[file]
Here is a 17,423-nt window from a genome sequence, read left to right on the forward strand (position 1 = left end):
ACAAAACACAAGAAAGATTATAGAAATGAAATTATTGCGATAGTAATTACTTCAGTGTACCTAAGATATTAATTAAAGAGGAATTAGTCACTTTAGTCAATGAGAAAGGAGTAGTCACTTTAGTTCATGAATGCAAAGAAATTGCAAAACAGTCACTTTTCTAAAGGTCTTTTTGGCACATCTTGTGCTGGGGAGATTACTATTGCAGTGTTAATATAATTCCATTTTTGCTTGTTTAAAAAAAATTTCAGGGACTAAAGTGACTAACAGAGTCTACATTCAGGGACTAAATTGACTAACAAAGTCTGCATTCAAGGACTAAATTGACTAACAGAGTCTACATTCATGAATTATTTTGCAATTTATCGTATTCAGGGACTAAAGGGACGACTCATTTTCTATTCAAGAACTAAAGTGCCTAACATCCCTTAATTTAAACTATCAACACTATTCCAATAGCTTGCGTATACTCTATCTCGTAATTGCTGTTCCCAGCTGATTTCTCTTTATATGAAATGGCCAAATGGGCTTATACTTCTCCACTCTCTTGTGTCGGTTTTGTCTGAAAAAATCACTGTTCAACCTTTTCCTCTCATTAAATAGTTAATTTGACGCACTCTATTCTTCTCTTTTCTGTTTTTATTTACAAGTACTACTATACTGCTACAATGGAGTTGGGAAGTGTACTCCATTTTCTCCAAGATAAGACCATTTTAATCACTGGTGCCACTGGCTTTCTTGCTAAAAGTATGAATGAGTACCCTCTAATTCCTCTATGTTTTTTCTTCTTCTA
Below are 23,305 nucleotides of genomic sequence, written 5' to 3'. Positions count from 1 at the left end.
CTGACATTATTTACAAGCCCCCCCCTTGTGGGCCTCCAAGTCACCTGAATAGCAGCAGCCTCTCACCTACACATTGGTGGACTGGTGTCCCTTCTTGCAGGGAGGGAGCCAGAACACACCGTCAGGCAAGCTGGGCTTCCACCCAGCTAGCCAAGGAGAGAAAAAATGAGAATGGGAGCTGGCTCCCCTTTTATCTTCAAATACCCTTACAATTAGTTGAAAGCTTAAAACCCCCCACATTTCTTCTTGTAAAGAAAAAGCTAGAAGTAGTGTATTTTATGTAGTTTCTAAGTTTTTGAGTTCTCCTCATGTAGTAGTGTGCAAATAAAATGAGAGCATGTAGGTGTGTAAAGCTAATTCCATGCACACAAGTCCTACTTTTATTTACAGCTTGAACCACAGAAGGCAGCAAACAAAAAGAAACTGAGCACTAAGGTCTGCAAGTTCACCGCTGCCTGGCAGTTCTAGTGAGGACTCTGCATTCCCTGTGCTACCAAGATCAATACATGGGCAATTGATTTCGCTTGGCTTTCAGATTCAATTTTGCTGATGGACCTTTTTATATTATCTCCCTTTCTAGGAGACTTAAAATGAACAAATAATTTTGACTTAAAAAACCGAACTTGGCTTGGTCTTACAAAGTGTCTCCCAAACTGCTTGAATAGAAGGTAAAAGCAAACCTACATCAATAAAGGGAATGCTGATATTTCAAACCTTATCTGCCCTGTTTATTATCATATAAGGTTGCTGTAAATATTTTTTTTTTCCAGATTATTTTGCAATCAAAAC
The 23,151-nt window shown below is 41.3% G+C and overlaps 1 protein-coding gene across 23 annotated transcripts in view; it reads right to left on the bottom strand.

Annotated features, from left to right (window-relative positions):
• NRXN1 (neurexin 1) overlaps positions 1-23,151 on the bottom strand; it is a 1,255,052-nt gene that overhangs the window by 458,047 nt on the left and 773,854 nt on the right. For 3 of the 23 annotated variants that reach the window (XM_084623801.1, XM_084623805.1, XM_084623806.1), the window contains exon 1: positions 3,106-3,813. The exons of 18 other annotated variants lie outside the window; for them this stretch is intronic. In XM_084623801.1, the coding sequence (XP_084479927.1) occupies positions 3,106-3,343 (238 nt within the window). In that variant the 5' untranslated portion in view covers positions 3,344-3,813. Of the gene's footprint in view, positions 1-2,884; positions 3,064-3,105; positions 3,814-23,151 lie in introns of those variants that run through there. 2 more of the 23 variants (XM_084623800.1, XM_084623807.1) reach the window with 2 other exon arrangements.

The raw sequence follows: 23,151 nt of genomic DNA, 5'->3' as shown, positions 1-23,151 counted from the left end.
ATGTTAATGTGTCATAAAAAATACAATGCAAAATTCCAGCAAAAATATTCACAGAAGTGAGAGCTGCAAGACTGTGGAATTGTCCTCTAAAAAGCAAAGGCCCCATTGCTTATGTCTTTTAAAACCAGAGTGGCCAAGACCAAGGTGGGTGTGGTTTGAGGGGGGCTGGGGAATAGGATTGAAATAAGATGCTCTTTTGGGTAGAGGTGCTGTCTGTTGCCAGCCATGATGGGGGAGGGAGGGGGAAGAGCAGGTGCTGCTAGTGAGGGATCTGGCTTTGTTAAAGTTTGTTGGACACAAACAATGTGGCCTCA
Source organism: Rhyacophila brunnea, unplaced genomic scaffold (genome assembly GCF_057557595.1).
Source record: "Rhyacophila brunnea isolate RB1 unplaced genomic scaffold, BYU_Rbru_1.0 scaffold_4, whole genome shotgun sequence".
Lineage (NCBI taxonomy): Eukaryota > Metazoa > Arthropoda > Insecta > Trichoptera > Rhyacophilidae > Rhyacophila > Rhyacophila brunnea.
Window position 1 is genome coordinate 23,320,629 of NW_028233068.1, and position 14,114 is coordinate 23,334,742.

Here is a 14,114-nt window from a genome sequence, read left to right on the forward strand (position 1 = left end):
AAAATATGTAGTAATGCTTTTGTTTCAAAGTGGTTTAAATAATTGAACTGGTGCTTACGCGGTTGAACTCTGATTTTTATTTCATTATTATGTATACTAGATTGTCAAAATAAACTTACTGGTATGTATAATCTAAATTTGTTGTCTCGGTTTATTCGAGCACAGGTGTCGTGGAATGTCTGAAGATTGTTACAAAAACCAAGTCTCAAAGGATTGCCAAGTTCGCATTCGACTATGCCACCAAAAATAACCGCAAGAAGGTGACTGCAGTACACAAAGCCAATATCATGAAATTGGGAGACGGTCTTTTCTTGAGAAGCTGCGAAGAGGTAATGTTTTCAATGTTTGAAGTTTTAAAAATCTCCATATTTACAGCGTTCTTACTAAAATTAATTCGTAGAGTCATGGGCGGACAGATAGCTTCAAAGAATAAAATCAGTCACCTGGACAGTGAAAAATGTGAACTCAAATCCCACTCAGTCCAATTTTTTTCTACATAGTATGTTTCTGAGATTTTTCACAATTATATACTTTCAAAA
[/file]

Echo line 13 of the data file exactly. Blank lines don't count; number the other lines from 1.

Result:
Window position 1 is genome coordinate 23,320,629 of NW_028233068.1, and position 14,114 is coordinate 23,334,742.